Dungun has hard wood used in shipbuilding and for other purposes. An English common name is the looking glass tree. It typically grows near mangrove swamps. It is called the sundari in India.
Heritiera littoralis ( Dungun ) (Photo credit: Tatters:))
There are several different ways to spell the name of this tree. The spelling “dungun” occurs on several internet websites. My Tagalog dictionary spells it “dungon,” and I saw yet another spelling when I visited an archeological site in Butuan.
Its common name in India is sundari. I am pretty certain that this name is derived from the Sanskrit word “sundara,” which means “beautiful.” The tree is common in the
Sundarbans, a mangrove forest in Bangladesh and in adjacent areas of India.
In English, it is commonly called the looking glass tree or looking glass mangrove. I have no inside information on how it got these names, but I suspect that the silvery white lower surface of its leaves might have something to do with it. At least, I do not see anything else on the plant that might look like a mirror.
It is easy to understand why it is called a mangrove, even though it does not tolerate an excessive amount of salt. According to Australian Tropical Rainforest Plants, it grows on the edge of mangrove forests, so people would probably lump them together with the mangroves. And why not? After all, the black mangrove, the red mangrove, and the white mangrove all belong to different families, so there is no reason why another unrelated species should not receive the same common name, especially since it grows in close proximity to the other mangroves.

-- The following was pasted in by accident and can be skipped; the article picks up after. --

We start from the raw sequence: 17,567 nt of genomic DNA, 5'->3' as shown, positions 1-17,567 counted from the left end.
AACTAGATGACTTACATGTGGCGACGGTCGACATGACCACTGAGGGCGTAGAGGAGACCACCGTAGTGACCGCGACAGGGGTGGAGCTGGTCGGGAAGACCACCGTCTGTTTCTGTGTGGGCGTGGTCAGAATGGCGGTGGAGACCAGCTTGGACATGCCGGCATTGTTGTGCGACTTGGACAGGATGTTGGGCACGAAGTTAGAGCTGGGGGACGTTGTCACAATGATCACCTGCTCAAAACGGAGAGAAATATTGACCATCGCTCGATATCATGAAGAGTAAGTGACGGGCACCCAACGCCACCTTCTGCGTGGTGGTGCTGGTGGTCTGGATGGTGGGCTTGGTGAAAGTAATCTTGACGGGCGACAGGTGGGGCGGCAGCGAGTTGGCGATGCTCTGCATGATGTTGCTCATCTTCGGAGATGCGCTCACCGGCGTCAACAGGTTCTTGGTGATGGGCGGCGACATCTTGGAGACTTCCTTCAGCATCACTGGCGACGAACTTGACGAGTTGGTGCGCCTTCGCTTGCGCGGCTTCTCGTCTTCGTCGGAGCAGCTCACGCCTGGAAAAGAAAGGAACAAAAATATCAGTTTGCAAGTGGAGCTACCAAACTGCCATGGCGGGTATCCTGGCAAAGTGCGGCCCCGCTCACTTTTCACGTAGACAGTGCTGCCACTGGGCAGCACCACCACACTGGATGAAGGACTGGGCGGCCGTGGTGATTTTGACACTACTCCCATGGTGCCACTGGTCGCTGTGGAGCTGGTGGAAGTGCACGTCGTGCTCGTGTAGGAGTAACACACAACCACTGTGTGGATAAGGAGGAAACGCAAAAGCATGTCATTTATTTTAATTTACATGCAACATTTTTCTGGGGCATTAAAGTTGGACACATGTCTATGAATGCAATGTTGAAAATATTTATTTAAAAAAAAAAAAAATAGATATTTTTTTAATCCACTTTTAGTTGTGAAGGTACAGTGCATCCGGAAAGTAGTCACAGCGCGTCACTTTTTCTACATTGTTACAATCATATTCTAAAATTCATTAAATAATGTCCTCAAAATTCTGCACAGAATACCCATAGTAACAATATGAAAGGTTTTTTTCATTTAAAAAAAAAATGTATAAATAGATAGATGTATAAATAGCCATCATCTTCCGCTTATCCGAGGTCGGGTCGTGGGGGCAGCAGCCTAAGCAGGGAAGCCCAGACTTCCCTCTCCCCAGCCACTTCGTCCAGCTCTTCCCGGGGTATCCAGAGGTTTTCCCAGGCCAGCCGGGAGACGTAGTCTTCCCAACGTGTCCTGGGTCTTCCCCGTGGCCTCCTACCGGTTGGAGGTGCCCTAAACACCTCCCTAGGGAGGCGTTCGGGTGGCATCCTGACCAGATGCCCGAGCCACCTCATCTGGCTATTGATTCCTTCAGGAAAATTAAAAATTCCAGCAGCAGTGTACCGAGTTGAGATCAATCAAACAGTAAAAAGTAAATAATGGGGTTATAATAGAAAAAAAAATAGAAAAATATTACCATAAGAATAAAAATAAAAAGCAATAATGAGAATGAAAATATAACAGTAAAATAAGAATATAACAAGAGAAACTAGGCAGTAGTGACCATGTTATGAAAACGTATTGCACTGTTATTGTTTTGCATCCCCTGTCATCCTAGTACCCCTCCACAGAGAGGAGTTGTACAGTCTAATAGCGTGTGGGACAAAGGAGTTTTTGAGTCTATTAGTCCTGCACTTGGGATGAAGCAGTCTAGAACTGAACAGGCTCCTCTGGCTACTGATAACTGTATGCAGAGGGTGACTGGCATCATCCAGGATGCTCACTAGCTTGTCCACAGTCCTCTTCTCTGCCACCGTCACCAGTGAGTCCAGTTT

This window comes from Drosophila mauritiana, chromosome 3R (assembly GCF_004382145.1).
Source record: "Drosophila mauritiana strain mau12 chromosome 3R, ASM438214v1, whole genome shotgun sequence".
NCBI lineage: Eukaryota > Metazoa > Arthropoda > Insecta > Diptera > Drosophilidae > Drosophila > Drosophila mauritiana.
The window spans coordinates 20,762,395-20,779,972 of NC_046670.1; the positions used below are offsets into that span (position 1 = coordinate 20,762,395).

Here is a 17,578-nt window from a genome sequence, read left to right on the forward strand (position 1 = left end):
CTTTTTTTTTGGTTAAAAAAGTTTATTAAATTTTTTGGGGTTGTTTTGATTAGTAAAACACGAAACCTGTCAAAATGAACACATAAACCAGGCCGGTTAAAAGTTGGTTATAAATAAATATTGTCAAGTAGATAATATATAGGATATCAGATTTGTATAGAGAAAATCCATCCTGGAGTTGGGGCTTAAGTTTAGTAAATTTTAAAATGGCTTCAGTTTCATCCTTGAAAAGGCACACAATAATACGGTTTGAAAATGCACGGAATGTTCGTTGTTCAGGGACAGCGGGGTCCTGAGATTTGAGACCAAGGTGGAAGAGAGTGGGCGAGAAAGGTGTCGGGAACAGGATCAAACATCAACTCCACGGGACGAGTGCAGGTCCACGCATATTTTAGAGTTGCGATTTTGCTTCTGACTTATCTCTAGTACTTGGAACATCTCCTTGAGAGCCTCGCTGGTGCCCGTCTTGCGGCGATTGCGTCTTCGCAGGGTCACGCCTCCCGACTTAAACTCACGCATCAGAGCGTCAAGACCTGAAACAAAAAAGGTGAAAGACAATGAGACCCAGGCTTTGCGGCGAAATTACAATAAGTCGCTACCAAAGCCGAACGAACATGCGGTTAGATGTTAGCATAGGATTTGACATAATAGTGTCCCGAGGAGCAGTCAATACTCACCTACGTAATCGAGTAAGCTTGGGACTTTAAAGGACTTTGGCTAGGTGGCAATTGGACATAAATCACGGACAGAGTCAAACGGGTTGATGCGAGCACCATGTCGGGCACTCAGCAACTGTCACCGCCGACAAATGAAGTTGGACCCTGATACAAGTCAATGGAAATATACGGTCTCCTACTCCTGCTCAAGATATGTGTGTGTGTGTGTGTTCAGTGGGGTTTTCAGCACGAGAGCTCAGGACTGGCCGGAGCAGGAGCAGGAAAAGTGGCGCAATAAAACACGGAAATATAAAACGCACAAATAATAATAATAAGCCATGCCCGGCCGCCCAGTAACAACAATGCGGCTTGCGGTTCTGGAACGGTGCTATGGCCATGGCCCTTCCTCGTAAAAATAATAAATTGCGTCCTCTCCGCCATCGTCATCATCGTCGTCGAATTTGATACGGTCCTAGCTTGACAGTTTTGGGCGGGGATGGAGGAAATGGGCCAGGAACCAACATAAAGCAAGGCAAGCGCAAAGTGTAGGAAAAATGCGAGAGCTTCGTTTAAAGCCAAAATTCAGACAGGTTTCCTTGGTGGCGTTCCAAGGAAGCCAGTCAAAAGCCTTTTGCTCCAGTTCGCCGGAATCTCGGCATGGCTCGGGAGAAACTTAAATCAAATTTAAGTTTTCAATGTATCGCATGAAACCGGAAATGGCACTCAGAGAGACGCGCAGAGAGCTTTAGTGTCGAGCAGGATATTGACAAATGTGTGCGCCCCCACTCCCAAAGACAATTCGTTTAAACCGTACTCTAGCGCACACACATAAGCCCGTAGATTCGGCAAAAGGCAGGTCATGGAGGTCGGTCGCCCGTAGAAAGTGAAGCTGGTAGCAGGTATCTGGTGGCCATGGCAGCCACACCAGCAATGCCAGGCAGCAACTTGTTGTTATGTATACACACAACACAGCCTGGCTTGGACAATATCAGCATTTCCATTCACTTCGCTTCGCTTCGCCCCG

Its scientific name is Heritiera littoralis. Some place this species in the botanical family Sterculiaceae, others in Malvaceae.
Heritiera littoralis grows in Australia, in Africa and Asia not far from the shores of the Indian Ocean, and in some Pacific islands, according to Australian Tropical Rainforest Plants.
Heritiera littoralis Plate from book (Photo credit: Wikipedia)
At the base of the dungun trunk, the woody tissue projects outward at various points to form projecting arms that lie on the ground and buttress the trunk. These structures are called plank buttresses, plank roots, or buttress roots.
Dungun has simple leaves with pinnate venation. They grow to a length of four to eight inches. They are two-toned: dark green above and silvery white below. The silvery appearance is due to the scales on the bottom side of the leaf.
According to the Tide Chaser, male and female flowers grow on separate trees. The inflorescence contains a lot of tiny flowers. The flowers have no petals, and their pink or yellow sepals are fused into a cup-shaped or bell-shaped structure with a few pointed lobes symmetrically arranged along the top edge of the cup.
According to Wild Singapore, dungun has massive woody fruit with a flange on one side that resembles the keel of a boat. The same website adds that the fruit can float for weeks. When stranded, the fruit may germinate as the tide begins to ebb.
Dungun has a sturdy wood often used in construction. Boats found at the archeological site of Butuan used dungun in their construction. In Malaysia, people used it in such structures as stockades to protect themselves against bullets, according to Wild Singapore.
The same website testifies that dungun seeds were used to treat dysentery. Their twigs were used as toothbrushes in Malaysia.
Wikipedia: Heritiera littoralis
“A Field Guide to Kenyan Mangroves”: Heritiera littoralis Dryand.
National University of Singapore: Dungun
Wild Singapore: Dungun
Flowers of India: Looking Glass Mangrove
The Tide Chaser: Dungun (Heritiera littoralis)
Australian Tropical Rainforest Plants: Heritiera littoralis